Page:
When her younger sister, Daphne, commits suicide, Iris Tennant successfully applies, under a pseudonym, for the job of personal assistant to Lord Melfort, the Under-Secretary of War. This takes her to his estate in the Scottish Highlands and to the place of her sister’s death, where she encounters a intricate net of sibling rivalry, sexual jealousy and political treachery.
Alice Thompson’s 132 page novella is bursting with ideas, biblical and classical allusion, the foreboding strangeness of a beautiful yet sinister Scottish glen. Elements of magical realism and glorious C21st gothic.
Lord Melfort’s family is a conglomeration of dysfunction: The sibling rivalry of his sons, Louis, a psychologically disturbed WWI veteran, and Edward, Daphne’s former lover, who kept her in decadent splendour. Lady Melfort, a strong, rational woman, with eyes of granite and an undocumented bitterness. Her sister, Agnes, chooses to remain in her room, ostensibly due to agoraphobia.
The employees are as colourful, including Iris and her mysterious motivations, who
refused to feel pain. Refused to feel anything. She had never felt love for her sister. Her eyes felt dry. Full of the opposite of tears. Grief had not occurred to her. It was not what she would allow herself. Grieving was the letting of everything else fall away. Grief was the shedding of hope.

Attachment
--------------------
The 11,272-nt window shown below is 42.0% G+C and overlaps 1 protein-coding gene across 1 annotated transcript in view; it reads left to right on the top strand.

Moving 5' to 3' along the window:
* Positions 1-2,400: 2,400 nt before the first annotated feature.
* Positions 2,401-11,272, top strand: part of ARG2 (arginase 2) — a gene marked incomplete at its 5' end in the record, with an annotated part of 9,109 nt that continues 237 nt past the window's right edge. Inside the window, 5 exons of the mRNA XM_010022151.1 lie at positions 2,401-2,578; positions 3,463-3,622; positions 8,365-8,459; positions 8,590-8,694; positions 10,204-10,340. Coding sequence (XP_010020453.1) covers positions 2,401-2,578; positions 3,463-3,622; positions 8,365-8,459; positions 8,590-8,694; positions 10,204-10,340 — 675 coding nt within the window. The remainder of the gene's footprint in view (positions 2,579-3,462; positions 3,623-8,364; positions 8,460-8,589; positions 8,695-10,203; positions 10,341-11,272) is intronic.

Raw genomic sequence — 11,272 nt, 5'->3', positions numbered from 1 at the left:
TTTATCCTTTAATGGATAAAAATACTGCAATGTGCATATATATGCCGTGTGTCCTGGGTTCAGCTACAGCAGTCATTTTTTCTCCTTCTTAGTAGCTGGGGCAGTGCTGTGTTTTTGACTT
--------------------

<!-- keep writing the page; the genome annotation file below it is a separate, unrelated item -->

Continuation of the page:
And the falconer of the title, who fell for the charms of the delightful, though promiscuous, Daphne. Through him, Thompson introduces a layer of subtext regarding the differences and similarities between man and the natural world. Unlike the birds of prey he trains, the falconer is scrawnily built and his shirt was unbuttoned at the top to reveal a hairless body, pale brown skin like the hide of a young animal. In contrast the falcon, a perfect airborne killing machine. The pages are packed with avian metaphor and simile. Agnes is waiting for her bird of paradise, her erotic pleasure, to find her; Iris, is planted like the cuckoo in the Melfort nest; Edward is the eagle, upright, strong and impenetrable.
But what of the Beast of Glen Almain? A creature, unseen yet heard stalking the woods of the estate, demanding periodic sacrifice and appeasement if the residents of the glen are to find peace. Is it folklore? Or the beast in all of us. The part of nature in us we like to hide. Why was Daphne so afraid and why did she plead not to be allowed into the woods the night she died?
Or could the beast be something else entirely? It’s 1936 and Lord Melfort, Under-Secretary of War, in appeasing the eagle of National Socialism is bordering on the edge of treason …….
Further information and an interview with the author at Two Raven’s Press.